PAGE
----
Response of the Antarctic stratosphere to warm pool El Niño Events in the GEOS CCM

M. M. Hurwitz, I. S. Song, L. D. Oman, P. A. Newman, A. M. Molod, S. M. Frith, J. E. Nielsen

Research output: Contribution to journalReview articlepeer-review

31 Citations (Scopus)

Abstract

The Goddard Earth Observing System Chemistry-Climate Model, Version 2 (GEOS V2 CCM) is used to investigate the response of the Antarctic stratosphere to (1) warm pool El Niño (WPEN) events and (2) the sensitivity of this response to the phase of the QBO. A new formulation of the GEOS V2 CCM includes an improved general circulation model and an internally generated quasi-biennial oscillation (QBO). Two 50-yr time-slice simulations are forced by repeating annual cycles of sea surface temperatures and sea ice concentrations composited from observed WPEN and neutral ENSO (ENSON) events. In these simulations, greenhouse gas and ozone-depleting substance concentrations represent the present-day climate. The modelled responses to WPEN, and to the phase of the QBO during WPEN, are compared with NASA's Modern Era Retrospective-Analysis for Research and Applications (MERRA) reanalysis.

WPEN events enhance poleward tropospheric planetary wave activity in the central South Pacific region during austral spring, leading to relative warming of the Antarctic lower stratosphere in November/December. During the easterly phase of the QBO (QBO-E), the GEOS V2 CCM reproduces the observed 4-5 K warming of the polar region at 50 hPa, in the WPEN simulation relative to ENSON.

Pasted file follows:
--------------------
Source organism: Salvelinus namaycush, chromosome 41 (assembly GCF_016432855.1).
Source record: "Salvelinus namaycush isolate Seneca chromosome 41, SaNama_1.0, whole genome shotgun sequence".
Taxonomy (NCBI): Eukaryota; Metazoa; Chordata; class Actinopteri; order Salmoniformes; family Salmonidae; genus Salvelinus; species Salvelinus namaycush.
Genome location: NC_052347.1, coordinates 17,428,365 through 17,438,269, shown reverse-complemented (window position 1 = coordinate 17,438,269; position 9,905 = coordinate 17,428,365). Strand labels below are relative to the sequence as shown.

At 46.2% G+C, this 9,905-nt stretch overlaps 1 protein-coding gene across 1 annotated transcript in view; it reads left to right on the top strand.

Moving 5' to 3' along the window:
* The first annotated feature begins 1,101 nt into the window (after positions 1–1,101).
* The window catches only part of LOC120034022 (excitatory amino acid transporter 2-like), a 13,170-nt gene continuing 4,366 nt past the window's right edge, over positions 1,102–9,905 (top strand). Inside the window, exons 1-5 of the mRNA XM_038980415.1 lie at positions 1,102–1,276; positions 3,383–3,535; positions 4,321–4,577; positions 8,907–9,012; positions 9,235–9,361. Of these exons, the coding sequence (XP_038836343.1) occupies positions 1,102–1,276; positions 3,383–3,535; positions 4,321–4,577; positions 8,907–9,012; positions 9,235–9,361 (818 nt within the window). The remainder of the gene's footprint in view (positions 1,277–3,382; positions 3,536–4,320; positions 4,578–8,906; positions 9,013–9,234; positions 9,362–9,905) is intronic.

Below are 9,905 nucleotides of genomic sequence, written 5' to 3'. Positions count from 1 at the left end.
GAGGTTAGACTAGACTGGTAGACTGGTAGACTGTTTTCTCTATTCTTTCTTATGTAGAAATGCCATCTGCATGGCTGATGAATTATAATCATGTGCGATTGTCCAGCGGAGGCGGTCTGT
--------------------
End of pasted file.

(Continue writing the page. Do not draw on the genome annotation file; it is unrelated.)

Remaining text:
In the recent past, the response to WPEN events was sensitive to the phase of the QBO: the enhancement in planetary wave driving and the lower stratospheric warming signal were mainly associated with WPEN events coincident with QBO-E. In the GEOS V2 CCM, however, the Antarctic response to WPEN events is insensitive to the phase of the QBO: the modelled response is always easterly QBO-like. The QBO signal does not extend far enough into the lower stratosphere and upper troposphere to modulate convection and thus planetary wave activity in the south central Pacific.

Original languageEnglish
Pages (from-to)9659-9669
Number of pages11
JournalAtmospheric Chemistry and Physics
Volume11
Issue number18
DOIs
Publication statusPublished - 2011

All Science Journal Classification (ASJC) codes

  • Atmospheric Science

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